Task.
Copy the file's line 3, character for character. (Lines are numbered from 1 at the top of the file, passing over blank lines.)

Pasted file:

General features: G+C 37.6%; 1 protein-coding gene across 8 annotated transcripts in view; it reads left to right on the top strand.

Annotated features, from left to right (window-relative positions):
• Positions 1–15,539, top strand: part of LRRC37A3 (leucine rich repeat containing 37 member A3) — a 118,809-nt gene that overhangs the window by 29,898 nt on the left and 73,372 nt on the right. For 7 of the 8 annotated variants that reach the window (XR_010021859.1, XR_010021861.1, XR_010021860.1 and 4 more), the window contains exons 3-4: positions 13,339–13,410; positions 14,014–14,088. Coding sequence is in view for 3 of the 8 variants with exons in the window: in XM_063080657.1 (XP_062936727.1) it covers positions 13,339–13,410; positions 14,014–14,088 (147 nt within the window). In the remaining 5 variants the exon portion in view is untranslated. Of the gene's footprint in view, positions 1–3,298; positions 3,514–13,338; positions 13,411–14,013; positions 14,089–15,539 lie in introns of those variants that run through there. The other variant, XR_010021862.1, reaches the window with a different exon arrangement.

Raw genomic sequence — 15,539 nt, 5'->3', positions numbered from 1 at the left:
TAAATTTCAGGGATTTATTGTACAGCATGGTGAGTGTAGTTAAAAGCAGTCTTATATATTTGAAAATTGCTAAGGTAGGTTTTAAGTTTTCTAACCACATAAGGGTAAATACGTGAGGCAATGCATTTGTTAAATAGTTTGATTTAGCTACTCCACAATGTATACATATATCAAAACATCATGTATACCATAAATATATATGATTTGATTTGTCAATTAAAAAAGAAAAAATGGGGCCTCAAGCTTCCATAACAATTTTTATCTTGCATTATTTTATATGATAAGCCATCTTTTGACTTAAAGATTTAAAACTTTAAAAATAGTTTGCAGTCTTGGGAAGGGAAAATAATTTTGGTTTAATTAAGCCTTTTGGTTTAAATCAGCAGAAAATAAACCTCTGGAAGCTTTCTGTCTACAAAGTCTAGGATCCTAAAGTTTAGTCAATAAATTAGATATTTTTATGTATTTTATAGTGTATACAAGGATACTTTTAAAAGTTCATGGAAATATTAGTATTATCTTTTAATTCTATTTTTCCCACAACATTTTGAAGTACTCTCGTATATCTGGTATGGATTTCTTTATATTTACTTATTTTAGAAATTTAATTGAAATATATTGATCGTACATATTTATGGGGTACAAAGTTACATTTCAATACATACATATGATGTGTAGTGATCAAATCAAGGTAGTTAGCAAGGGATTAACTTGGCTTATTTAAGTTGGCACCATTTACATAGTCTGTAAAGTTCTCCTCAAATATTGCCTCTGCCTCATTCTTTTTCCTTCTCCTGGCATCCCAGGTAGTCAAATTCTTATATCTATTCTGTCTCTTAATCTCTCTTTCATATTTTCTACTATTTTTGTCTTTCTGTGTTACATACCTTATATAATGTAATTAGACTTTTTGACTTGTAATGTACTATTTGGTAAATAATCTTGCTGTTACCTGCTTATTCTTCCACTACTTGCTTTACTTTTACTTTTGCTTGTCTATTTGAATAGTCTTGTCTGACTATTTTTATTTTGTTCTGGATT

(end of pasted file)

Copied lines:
• Positions 1–15,539, top strand: part of LRRC37A3 (leucine rich repeat containing 37 member A3) — a 118,809-nt gene that overhangs the window by 29,898 nt on the left and 73,372 nt on the right. For 7 of the 8 annotated variants that reach the window (XR_010021859.1, XR_010021861.1, XR_010021860.1 and 4 more), the window contains exons 3-4: positions 13,339–13,410; positions 14,014–14,088. Coding sequence is in view for 3 of the 8 variants with exons in the window: in XM_063080657.1 (XP_062936727.1) it covers positions 13,339–13,410; positions 14,014–14,088 (147 nt within the window). In the remaining 5 variants the exon portion in view is untranslated. Of the gene's footprint in view, positions 1–3,298; positions 3,514–13,338; positions 13,411–14,013; positions 14,089–15,539 lie in introns of those variants that run through there. The other variant, XR_010021862.1, reaches the window with a different exon arrangement.